A legend in her life. Inbal Perlmutter (Photo: Ronen Lalena, courtesy of Docaviv Festival)
This year's Docaviv Festival included quite a few films about musicians. One would expect the films about Poliker and Zvika Pick to occupy the center of attention, but the show was stolen by "Inbal Perlmutter - If It's Over" created together by Sharon Luzon and Abigail Sperber (Yes Docu), which even won the Best Film award in the Israeli competition, giving him the right to automatically register for the Oscar nomination for Best Documentary somewhere next year.
Perlmutter is not a forgotten character. In her life, and perhaps even more so after her death in a car accident at the age of 26 a little more than 25 years ago, she is one of the most iconic figures in the history of Israeli rock, a brilliant, original and inspiring creator that hundreds of journalistic articles have tried to crack over the years, including several by this writer. But Lauzon and Sperber came up with spectacular material that no one had ever revealed: Perlmutter's private, honest and moving diaries, in which she recounts candidly and in beautiful language the hidden feelings of her heart, her loves, her mental struggles, and, painfully, her unsuccessful attempt to battle drug addiction.
An exciting glimpse. Perlmutter (Photo: Ronen Lalena, courtesy of Docaviv Festival)
Through the diaries, the film focuses on the five years between the formation of the band of witches, in 1992, and her death on New Year's Eve 90. Apart from the diaries, which are read in the voice of Netta Polturk, which is strikingly similar to that of the singer, he uses interviews with her creative partners, family and close friends, but their faces are rarely visible on screen. Instead, excluding archival footage, the film mostly passes through various images and objects, journal lists, photos, calendars and so on. The choice to abandon the talking heads enhances the way the main story is told, i.e. in the first person, and in general the results are beautiful and original. More importantly, even for those who consider themselves devout fans, the film renews a lot, and I wish it was twice as long and more material from the diaries would have been revealed.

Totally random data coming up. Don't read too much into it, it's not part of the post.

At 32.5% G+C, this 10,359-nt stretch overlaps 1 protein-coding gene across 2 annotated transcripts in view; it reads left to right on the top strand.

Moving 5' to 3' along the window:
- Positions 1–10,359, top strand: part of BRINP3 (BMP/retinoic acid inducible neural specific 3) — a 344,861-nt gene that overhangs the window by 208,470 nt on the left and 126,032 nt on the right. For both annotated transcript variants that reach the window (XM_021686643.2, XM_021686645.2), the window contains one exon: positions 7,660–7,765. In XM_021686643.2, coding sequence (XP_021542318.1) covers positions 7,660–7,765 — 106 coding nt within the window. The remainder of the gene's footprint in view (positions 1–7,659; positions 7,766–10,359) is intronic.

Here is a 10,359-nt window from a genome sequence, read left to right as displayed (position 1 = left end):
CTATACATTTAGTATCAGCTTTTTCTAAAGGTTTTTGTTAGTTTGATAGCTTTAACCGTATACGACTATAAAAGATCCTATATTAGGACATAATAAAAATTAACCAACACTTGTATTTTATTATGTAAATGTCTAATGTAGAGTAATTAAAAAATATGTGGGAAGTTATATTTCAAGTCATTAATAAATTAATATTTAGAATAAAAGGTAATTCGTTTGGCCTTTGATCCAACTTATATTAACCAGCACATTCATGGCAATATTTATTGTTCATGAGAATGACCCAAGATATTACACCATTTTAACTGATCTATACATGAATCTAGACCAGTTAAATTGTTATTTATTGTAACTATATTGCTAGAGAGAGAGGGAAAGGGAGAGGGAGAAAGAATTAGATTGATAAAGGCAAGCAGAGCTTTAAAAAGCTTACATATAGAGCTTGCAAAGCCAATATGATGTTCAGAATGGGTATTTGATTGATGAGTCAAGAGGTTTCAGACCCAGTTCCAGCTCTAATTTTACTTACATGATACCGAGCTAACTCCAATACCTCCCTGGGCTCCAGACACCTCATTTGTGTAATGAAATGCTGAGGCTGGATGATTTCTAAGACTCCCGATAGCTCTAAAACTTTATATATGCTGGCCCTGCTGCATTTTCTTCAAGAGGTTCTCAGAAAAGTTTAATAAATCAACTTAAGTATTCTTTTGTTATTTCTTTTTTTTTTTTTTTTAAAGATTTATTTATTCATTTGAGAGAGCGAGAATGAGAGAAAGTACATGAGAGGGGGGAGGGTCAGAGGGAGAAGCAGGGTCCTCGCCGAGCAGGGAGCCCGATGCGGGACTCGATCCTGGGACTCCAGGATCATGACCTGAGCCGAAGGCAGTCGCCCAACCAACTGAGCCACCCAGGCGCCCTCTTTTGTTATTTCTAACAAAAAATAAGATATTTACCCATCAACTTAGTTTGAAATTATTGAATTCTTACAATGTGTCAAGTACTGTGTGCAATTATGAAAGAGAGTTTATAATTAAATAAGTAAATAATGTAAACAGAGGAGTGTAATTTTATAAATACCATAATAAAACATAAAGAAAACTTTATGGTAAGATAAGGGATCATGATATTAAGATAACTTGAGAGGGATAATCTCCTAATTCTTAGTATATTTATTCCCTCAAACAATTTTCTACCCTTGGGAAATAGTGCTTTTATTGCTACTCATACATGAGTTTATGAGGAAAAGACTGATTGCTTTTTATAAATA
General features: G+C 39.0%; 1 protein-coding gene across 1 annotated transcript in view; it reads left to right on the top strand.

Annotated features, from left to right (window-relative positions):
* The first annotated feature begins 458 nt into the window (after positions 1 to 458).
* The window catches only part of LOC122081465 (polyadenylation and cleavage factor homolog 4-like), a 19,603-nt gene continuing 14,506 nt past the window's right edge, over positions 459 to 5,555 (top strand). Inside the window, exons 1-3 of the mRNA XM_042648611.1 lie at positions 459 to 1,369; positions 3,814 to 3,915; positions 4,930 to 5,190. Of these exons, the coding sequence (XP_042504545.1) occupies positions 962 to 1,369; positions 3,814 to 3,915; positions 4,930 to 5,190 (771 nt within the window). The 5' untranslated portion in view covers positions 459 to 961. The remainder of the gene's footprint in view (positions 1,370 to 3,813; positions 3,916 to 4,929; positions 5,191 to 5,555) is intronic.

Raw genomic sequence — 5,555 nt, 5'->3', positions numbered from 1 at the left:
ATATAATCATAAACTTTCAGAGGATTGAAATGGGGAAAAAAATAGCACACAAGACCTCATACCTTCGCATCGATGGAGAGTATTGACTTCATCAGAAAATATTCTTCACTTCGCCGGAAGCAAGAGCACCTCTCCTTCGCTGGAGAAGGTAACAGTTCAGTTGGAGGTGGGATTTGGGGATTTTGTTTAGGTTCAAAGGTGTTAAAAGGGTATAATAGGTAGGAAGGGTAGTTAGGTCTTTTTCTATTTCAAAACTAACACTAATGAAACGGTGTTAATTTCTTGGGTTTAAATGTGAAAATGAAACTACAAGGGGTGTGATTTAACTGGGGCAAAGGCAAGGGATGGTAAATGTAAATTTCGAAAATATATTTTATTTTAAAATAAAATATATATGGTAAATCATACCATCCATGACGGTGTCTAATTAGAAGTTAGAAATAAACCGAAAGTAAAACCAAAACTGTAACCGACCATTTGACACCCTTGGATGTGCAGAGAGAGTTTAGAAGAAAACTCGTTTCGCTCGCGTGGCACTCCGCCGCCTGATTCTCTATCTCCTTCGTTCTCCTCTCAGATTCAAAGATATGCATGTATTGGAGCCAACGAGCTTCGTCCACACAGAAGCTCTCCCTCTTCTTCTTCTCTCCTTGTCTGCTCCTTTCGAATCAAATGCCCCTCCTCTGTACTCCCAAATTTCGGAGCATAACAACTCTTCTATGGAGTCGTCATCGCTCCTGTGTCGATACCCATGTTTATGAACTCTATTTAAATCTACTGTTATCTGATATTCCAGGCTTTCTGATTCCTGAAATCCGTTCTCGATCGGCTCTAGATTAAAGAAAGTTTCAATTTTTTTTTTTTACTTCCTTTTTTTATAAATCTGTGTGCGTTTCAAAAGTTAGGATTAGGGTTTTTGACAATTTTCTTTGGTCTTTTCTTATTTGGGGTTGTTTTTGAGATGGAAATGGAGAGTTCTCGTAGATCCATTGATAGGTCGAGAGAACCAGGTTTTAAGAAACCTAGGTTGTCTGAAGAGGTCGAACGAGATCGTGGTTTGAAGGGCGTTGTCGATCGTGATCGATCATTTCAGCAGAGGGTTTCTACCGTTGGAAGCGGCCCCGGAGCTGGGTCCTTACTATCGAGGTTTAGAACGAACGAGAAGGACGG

The film encompasses Perlmutter's too-short career, presenting a chronicle of a long and bitter struggle with her own demons. It is not only a sinking or whirlwind of self-destruction, but also explicit attempts to fight, to recover, to come to light and to be happy. As exciting as the glimpse into the capillaries of her soul is, and as central to the plot as drug addiction is, it must be said that the emphasis that the filmmakers place on this subject leaves too little room for dealing with Perlmutter's and the witches' work—which is formative and fascinating in itself, and that, after all, is the reason we came together. Since she is one of the greatest writers and musicians active in Israel in the <>s, there is so much more to be said about the few albums she managed to create.
Another missing part of the film – typical of written and photographed biographies of Israeli musicians – is the aftermath: what happened after death, the legacy, the tremendous influence, the musicians who rose in its wake and the young audience that discovers it, and in general what Perlmutter tells us today. These will wait for sequels, which will surely be done.
- Movie Review
- Inbal Perlmutter